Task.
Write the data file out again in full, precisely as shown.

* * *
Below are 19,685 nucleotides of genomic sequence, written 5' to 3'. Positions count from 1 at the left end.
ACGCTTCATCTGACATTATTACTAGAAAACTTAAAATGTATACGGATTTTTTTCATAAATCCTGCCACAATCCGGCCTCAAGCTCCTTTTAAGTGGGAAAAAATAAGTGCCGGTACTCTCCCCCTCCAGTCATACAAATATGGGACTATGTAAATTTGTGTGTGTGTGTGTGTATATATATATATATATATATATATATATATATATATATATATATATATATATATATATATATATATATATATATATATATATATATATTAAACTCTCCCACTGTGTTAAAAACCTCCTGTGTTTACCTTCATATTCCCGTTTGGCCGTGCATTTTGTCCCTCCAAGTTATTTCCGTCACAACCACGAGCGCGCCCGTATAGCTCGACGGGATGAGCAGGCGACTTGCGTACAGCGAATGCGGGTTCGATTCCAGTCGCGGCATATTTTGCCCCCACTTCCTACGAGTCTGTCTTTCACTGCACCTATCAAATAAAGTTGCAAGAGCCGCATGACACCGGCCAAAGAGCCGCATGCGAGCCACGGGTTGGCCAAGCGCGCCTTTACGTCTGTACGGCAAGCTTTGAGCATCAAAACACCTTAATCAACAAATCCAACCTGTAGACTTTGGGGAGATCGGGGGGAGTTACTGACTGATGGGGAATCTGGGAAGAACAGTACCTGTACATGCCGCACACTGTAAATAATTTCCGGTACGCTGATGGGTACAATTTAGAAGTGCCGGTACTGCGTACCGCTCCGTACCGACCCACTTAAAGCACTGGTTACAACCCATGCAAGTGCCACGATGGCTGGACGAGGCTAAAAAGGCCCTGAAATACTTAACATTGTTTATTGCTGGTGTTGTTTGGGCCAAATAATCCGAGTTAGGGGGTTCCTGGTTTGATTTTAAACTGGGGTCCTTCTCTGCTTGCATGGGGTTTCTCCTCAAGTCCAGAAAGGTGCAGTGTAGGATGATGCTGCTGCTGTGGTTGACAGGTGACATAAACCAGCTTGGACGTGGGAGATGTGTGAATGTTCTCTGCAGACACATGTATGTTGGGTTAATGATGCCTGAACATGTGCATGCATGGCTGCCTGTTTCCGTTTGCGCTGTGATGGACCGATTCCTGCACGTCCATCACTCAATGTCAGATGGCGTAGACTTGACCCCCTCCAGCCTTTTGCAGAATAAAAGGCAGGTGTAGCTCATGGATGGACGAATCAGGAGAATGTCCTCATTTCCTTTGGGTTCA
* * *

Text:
Below are 19,685 nucleotides of genomic sequence, written 5' to 3'. Positions count from 1 at the left end.
ACGCTTCATCTGACATTATTACTAGAAAACTTAAAATGTATACGGATTTTTTTCATAAATCCTGCCACAATCCGGCCTCAAGCTCCTTTTAAGTGGGAAAAAATAAGTGCCGGTACTCTCCCCCTCCAGTCATACAAATATGGGACTATGTAAATTTGTGTGTGTGTGTGTGTATATATATATATATATATATATATATATATATATATATATATATATATATATATATATATATATATATATATATATATATATATATATTAAACTCTCCCACTGTGTTAAAAACCTCCTGTGTTTACCTTCATATTCCCGTTTGGCCGTGCATTTTGTCCCTCCAAGTTATTTCCGTCACAACCACGAGCGCGCCCGTATAGCTCGACGGGATGAGCAGGCGACTTGCGTACAGCGAATGCGGGTTCGATTCCAGTCGCGGCATATTTTGCCCCCACTTCCTACGAGTCTGTCTTTCACTGCACCTATCAAATAAAGTTGCAAGAGCCGCATGACACCGGCCAAAGAGCCGCATGCGAGCCACGGGTTGGCCAAGCGCGCCTTTACGTCTGTACGGCAAGCTTTGAGCATCAAAACACCTTAATCAACAAATCCAACCTGTAGACTTTGGGGAGATCGGGGGGAGTTACTGACTGATGGGGAATCTGGGAAGAACAGTACCTGTACATGCCGCACACTGTAAATAATTTCCGGTACGCTGATGGGTACAATTTAGAAGTGCCGGTACTGCGTACCGCTCCGTACCGACCCACTTAAAGCACTGGTTACAACCCATGCAAGTGCCACGATGGCTGGACGAGGCTAAAAAGGCCCTGAAATACTTAACATTGTTTATTGCTGGTGTTGTTTGGGCCAAATAATCCGAGTTAGGGGGTTCCTGGTTTGATTTTAAACTGGGGTCCTTCTCTGCTTGCATGGGGTTTCTCCTCAAGTCCAGAAAGGTGCAGTGTAGGATGATGCTGCTGCTGTGGTTGACAGGTGACATAAACCAGCTTGGACGTGGGAGATGTGTGAATGTTCTCTGCAGACACATGTATGTTGGGTTAATGATGCCTGAACATGTGCATGCATGGCTGCCTGTTTCCGTTTGCGCTGTGATGGACCGATTCCTGCACGTCCATCACTCAATGTCAGATGGCGTAGACTTGACCCCCTCCAGCCTTTTGCAGAATAAAAGGCAGGTGTAGCTCATGGATGGACGAATCAGGAGAATGTCCTCATTTCCTTTGGGTTCA